Media Center



June 3, 2010 - Lima, Perú

I would like to start out by expressing my appreciation, especially to President Alan García, his Government and his Ministry of Foreign Affairs, for the reception given by this country to the events that will be celebrated in the coming days during the fortieth General Assembly of the Organization of American States. I would also like to extend special thanks to the President of the Council of Ministers, to the Judiciary and to the government for the support they have provided so that the conference on “Progress and Challenges in Hemispheric Cooperation against Corruption” could he held here, immediately before our General Assembly.

This responds to a tradition; Peru was the first or one of the first countries to sign and ratify the Inter-American Convention against Corruption. Since the beginning, it has been part of the mechanism for follow-up on its implementation (MESICIC); it has taken part in the program of plans of action for the implementation of the recommendations made by MESICIC, and it has adopted a national plan to combat corruption. Previously it had been the headquarters for compliance with this important collective challenge in the Americas, and I therefore appreciate the presence of all of you and of so many national and international civil society participants, essential in this process in which we are involved to combat corruption and to ensure transparency.

The issue of corruption occupies a very special place on the collective agenda and on the agenda of the Organization of American States. When corruption exists, there cannot be true democracy, because corruption attempts to supplant the will of the people and subordinate the rule of law to the power of money, and its negative influence is expressed in all orders of social coexistence. Our Inter-American Democratic Charter – we will be celebrating the tenth anniversary of its signature here in Lima next year – establishes that the transparency of government activities and the probity and responsibility of governments in the conduct of public affairs are a fundamental component of the exercise of democracy.

Corruption affects social and economic development. Numerous studies show how, ultimately, the principal victims of corruption are the poorest sectors of society. The greater the corruption in a country, the less the investment and growth. Moreover, this harm subsists after the problem is solved, because it is much easier for the population to form an image that those who govern them are corrupt than to correct this image, and this weakens the credibility of the institutions and may weaken the very stability of the State. Once the population forms this conviction, it is very difficult to undo the image that has been created.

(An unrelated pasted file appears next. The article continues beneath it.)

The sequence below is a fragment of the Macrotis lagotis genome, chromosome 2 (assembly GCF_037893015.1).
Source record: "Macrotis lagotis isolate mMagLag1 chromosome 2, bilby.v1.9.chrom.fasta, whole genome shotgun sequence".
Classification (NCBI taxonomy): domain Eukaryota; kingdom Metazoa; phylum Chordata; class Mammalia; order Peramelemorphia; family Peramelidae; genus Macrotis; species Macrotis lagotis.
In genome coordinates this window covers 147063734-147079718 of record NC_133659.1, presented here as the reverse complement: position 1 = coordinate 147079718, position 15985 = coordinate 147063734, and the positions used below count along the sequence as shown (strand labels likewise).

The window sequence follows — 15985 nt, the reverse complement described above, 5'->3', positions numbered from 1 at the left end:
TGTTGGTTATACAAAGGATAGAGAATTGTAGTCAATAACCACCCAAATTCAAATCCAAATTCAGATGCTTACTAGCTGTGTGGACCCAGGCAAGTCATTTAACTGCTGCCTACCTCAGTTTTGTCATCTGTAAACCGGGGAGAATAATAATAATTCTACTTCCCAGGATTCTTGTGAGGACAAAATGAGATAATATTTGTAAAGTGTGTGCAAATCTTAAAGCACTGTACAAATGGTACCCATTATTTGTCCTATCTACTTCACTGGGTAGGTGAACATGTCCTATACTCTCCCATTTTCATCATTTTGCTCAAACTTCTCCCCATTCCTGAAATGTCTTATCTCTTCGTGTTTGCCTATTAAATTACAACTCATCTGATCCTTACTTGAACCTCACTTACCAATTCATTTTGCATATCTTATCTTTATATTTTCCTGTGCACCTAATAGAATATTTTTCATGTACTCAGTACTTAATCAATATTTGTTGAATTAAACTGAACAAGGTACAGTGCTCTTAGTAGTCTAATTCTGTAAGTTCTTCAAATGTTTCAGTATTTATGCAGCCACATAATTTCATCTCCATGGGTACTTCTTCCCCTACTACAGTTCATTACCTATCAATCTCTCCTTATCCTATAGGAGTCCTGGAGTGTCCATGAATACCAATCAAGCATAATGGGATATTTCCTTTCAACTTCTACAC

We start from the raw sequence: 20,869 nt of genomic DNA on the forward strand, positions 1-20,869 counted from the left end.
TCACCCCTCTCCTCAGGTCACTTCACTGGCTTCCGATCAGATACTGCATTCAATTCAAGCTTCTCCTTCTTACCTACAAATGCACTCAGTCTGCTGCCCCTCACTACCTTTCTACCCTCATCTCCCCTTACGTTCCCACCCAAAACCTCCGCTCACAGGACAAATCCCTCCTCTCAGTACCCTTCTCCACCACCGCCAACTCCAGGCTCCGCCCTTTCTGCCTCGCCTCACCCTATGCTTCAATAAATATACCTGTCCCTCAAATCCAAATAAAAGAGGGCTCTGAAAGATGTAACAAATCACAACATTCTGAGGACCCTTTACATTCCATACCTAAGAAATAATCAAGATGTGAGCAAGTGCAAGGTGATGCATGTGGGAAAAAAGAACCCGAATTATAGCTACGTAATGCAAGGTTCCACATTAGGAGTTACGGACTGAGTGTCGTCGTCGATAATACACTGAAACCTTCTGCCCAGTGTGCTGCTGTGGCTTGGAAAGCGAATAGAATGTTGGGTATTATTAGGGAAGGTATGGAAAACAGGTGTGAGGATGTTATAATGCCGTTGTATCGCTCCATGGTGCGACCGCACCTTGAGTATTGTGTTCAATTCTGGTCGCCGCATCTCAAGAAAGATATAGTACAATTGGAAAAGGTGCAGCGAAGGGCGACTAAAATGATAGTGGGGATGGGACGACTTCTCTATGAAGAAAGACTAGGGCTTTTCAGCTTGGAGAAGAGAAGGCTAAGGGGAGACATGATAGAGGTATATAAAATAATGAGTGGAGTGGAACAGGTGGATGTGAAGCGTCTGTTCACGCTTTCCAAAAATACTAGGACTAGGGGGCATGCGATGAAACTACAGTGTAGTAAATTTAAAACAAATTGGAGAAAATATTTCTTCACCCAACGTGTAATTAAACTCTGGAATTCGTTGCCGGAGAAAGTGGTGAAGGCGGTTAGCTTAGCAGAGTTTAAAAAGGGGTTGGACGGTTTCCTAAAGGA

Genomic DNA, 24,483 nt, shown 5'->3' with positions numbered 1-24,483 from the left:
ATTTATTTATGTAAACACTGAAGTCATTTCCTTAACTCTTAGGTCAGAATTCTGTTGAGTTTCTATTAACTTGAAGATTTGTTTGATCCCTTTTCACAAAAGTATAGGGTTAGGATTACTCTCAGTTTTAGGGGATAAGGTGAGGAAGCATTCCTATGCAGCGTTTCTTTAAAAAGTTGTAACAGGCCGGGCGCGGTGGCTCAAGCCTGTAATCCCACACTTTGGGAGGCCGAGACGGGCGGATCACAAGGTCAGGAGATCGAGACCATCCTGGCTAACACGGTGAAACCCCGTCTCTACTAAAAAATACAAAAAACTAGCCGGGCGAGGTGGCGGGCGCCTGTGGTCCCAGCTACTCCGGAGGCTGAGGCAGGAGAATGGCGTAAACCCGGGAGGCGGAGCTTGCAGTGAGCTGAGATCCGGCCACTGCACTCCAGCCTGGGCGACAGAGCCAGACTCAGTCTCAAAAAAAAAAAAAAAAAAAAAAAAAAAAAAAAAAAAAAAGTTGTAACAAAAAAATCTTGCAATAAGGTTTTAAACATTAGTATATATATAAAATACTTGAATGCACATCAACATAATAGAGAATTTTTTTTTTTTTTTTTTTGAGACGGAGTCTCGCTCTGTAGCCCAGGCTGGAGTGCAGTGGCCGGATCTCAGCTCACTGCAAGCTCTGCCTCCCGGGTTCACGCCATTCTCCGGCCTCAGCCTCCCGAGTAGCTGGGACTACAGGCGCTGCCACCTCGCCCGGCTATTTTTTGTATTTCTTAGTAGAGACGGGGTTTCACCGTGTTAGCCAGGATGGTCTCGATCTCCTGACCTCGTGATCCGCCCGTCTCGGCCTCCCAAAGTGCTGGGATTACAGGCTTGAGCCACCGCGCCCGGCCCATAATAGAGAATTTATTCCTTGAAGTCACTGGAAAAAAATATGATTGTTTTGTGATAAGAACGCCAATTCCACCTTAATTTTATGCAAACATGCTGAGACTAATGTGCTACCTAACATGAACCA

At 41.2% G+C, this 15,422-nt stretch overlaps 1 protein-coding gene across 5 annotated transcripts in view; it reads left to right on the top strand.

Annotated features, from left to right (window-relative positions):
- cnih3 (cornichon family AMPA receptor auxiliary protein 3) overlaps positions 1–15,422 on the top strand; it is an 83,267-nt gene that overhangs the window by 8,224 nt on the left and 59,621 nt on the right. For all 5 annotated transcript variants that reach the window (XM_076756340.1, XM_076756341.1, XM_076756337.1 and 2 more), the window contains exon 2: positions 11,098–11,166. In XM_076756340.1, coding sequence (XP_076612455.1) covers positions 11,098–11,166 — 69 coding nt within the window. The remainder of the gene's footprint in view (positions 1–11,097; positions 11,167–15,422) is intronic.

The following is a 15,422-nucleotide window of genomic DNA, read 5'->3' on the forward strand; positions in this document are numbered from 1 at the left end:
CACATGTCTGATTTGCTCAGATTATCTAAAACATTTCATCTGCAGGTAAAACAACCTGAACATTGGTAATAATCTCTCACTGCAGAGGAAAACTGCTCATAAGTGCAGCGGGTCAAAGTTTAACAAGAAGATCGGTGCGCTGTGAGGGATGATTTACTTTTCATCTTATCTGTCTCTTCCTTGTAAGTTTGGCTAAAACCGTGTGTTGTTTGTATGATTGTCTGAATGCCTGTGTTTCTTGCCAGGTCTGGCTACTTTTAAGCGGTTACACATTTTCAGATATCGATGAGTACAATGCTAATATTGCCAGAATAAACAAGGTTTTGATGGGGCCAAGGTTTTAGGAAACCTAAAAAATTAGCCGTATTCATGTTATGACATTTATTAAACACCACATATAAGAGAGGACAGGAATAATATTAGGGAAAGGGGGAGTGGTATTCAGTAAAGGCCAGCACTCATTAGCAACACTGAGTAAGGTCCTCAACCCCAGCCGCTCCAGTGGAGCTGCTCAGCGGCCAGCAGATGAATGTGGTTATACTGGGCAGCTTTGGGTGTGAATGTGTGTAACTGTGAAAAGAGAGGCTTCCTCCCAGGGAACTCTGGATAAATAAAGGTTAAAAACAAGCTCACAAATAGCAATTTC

Consequently, we must also refer to probity and transparency. Nothing is gained from scrupulous conduct, if it does not occur in a climate of transparency. Often the sensation of corruption with regard to some governments is related more to the opacity with which they take their decisions than to real situations of corruption. A distinguished judge, William Rehnquist Dies, of the United States Supreme Court, has said that the best remedy for illness was sunlight, and this is surely true. The source of corruption is the lack of transparency, the opacity with which decisions are sometimes taken, and the more able we are to throw public light on them, the less corruption we will find. Hence, our Convention establishes and encourages greater transparency in the public function and public accountability of ministries and general directorates for their actions because, if the expenditure is visible, anyone can verify it; if public procurement processes that have been approved are on the Internet and if any citizen can verify the procedures, this evidently eliminates or at least reduces the possibility of corruption. It also contributes to the general perception so that things improve, and nowadays there is less corruption.

This conference will allow us to review the progress made in enhancing our cooperating against corruption and also examine some challenges. I would like to share with you some reflections on this topic and on the future of our collective action.